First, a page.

From Today’s broadcast:
The Berlin Philharmonic plays a prank joke on their soloist during a rehearsal (ClassicFM)
Melania Trump’s dress, reinvented (The Wrap)
Please remember that the following expressions are not—shall we say—the most elegant expressions in the Spanish language. Your very uptight Spanish teacher might have a hissy fit if you use them in class, or at your Mexican friend’s dinner table! (Either that or you will impress the shit out of them with your insightful Spanish knowledge!)
IS SOMEONE PISSING YOU OFF?
To express what’s going on:
- Use ‘chinga y jode’ when it’s non-stop. Could be a friend, a mosquito, a bank calling for your credit card payment, etc.
- Use ‘chingaquedito’ when it’s someone being passive aggressive.
How do you feel?
- Use ‘hasta la madre,’ which literally means ‘until the mother.’
WHAT IS IT ABOUT MOTHERS?!?
God bless our Mexican mothers. They are the most venerable cultural and social icon we have. That said, why do we get our mothers mixed up in so many vulgar expressions?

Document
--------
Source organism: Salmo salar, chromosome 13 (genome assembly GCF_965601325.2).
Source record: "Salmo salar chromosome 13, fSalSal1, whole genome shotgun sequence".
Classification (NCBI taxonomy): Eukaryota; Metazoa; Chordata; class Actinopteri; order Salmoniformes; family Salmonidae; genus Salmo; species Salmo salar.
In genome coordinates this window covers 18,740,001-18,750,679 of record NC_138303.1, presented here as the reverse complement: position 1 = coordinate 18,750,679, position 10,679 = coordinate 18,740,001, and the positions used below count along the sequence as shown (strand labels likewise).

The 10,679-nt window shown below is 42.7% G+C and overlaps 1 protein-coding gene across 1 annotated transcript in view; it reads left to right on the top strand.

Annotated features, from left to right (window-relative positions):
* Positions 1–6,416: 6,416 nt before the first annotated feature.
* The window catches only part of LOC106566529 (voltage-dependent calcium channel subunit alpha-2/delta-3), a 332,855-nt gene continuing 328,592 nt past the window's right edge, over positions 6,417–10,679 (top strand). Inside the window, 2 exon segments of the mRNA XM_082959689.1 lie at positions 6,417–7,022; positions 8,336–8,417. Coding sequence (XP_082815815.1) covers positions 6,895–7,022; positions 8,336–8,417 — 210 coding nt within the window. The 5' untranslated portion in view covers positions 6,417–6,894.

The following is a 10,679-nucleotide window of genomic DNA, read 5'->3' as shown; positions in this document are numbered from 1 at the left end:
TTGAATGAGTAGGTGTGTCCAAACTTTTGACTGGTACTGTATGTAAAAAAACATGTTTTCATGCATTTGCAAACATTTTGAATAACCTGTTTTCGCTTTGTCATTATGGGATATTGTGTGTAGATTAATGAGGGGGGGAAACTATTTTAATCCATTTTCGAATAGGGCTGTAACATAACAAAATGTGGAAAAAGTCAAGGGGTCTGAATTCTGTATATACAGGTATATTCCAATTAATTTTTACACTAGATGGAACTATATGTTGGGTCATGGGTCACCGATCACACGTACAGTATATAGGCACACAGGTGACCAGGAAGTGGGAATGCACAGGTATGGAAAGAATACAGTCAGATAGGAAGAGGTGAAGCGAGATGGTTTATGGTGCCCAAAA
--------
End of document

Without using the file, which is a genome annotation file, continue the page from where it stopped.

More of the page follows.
- When something is tiny: es una madrecita (it’s a little mother)
- When someone is awesome: es a toda madre (he/she is to all mother)
- When someone cuts the cheese and it stinks: huele a madres (smells like mothers)
- When something is a mess: qué desmadre (what an un-mother)
- When you hear bad news: en la madre (in the mother)
- When someone has an accident: se dio en la madre (he gave himself in the mother)
- When you don’t know how to use something: ¿Cómo funciona esa madre? (How does that mother work?)
- When you beat the shit out of someone: ¡Le rompiste toda su madre! (You broke his/her entire mother!)
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